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The flow of time from the past to the future is a central feature of how we experience the world. But precisely how this phenomenon, known as the arrow of time, arises from the microscopic interactions among particles and cells is a mystery—one that researchers at the CUNY Graduate Center Initiative for the Theoretical Sciences (ITS) are helping to unravel with the publication of a new paper in the journal Physical Review Letters. The findings could have important implications in a variety of disciplines, including physics, neuroscience, and biology.
Fundamentally, the arrow of time arises from the second law of thermodynamics: the principle that microscopic arrangements of physical systems tend to increase in randomness, moving from order to disorder. The more disordered a system becomes, the more difficult it is for it to find its way back to an ordered state, and the stronger the arrow of time. In short, the universe’s tendency toward disorder is the fundamental reason why we experience time flowing in one direction.
“The two questions our team had were, if we looked at a particular system, would we be able to quantify the strength of its arrow of time, and would we be able to sort out how it emerges from the micro scale, where cells and neurons interact, to the whole system?” said Christopher Lynn, the paper’s first author and a postdoctoral fellow with the ITS program. “Our findings provide the first step toward understanding how the arrow of time that we experience in daily life emerges from these more microscopic details.”
To begin answering these questions, the researchers explored how the arrow of time could be decomposed by observing specific parts of a system and the interactions between them. The parts, for example, could be the neurons that function within a retina. Looking at a single moment, they showed that the arrow of time can be broken down into different pieces: those produced by parts working individually, in pairs, in triplets or in more complicated configurations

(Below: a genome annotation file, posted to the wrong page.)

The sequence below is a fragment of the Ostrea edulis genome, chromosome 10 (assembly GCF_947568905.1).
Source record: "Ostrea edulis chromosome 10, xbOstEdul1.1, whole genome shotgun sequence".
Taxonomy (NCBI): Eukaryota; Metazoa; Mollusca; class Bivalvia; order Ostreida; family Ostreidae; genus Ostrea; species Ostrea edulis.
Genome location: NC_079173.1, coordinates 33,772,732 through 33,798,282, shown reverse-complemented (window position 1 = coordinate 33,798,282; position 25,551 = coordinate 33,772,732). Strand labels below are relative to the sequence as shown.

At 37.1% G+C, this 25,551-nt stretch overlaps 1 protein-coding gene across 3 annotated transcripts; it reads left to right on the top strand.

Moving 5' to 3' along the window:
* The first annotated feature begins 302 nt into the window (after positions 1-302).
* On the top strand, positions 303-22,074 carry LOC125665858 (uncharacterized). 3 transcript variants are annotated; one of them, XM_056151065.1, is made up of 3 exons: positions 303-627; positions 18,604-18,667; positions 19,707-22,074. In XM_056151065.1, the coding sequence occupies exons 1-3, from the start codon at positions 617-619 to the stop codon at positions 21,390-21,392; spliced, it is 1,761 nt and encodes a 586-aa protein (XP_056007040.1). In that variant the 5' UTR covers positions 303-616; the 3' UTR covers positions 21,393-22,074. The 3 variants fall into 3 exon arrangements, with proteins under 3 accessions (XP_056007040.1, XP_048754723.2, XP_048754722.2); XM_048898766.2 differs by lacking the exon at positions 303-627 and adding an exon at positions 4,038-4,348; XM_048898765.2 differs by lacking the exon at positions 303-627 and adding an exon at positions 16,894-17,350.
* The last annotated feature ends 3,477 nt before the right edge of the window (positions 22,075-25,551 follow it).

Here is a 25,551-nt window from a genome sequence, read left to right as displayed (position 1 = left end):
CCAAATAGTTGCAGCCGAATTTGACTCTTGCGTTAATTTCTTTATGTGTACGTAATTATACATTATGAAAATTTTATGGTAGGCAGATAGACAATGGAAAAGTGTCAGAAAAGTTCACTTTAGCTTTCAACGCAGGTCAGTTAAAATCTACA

Armed with this way of decomposing the arrow of time, the researchers analyzed existing experiments on the response of neurons in a salamander retina to different movies. In one movie a single object moved randomly across the screen while another portrayed the full complexity of scenes found in nature. Across both movies, researchers found that the arrow of time emerged from the simple interactions between pairs of neurons—not large, complicated groups. Surprisingly, the team also observed that the retina showed a stronger arrow of time when watching random motion than a natural scene. Lynn said this latter finding raises questions about how our internal perception of the arrow of time becomes aligned with the external world.
“These results may be of particular interest to neuroscience researchers,” said Lynn. “They could, for example, lead to answers about whether the arrow of time functions differently in brains that are neuroatypical.”
“Chris’ decomposition of local irreversibility—also known as the arrow of time—is an elegant, general framework that may provide a novel perspective for exploring many high-dimensional, nonequilibrium systems,” said David Schwab, a professor of Physics and Biology at the Graduate Center and the study’s principal investigator.
IMAGE CREDIT: NASA.